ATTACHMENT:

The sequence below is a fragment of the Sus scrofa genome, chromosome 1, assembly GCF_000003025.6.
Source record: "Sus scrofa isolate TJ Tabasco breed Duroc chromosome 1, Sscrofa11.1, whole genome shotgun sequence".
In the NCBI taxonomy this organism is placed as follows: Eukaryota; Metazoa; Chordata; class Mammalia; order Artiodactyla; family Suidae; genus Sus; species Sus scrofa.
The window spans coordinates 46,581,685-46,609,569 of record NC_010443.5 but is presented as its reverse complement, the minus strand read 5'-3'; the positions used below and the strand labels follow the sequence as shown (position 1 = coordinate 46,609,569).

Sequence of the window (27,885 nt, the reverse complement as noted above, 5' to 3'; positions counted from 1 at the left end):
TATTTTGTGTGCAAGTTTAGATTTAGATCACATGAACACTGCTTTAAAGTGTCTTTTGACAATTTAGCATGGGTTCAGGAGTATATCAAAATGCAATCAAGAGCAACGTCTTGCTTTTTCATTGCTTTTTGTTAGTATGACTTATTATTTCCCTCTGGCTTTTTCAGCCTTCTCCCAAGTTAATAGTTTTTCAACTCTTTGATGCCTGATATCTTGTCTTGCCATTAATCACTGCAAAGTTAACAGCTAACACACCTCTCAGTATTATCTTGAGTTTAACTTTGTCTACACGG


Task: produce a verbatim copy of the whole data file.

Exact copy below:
The sequence below is a fragment of the Sus scrofa genome, chromosome 1, assembly GCF_000003025.6.
Source record: "Sus scrofa isolate TJ Tabasco breed Duroc chromosome 1, Sscrofa11.1, whole genome shotgun sequence".
In the NCBI taxonomy this organism is placed as follows: Eukaryota; Metazoa; Chordata; class Mammalia; order Artiodactyla; family Suidae; genus Sus; species Sus scrofa.
The window spans coordinates 46,581,685-46,609,569 of record NC_010443.5 but is presented as its reverse complement, the minus strand read 5'-3'; the positions used below and the strand labels follow the sequence as shown (position 1 = coordinate 46,609,569).

Sequence of the window (27,885 nt, the reverse complement as noted above, 5' to 3'; positions counted from 1 at the left end):
TATTTTGTGTGCAAGTTTAGATTTAGATCACATGAACACTGCTTTAAAGTGTCTTTTGACAATTTAGCATGGGTTCAGGAGTATATCAAAATGCAATCAAGAGCAACGTCTTGCTTTTTCATTGCTTTTTGTTAGTATGACTTATTATTTCCCTCTGGCTTTTTCAGCCTTCTCCCAAGTTAATAGTTTTTCAACTCTTTGATGCCTGATATCTTGTCTTGCCATTAATCACTGCAAAGTTAACAGCTAACACACCTCTCAGTATTATCTTGAGTTTAACTTTGTCTACACGG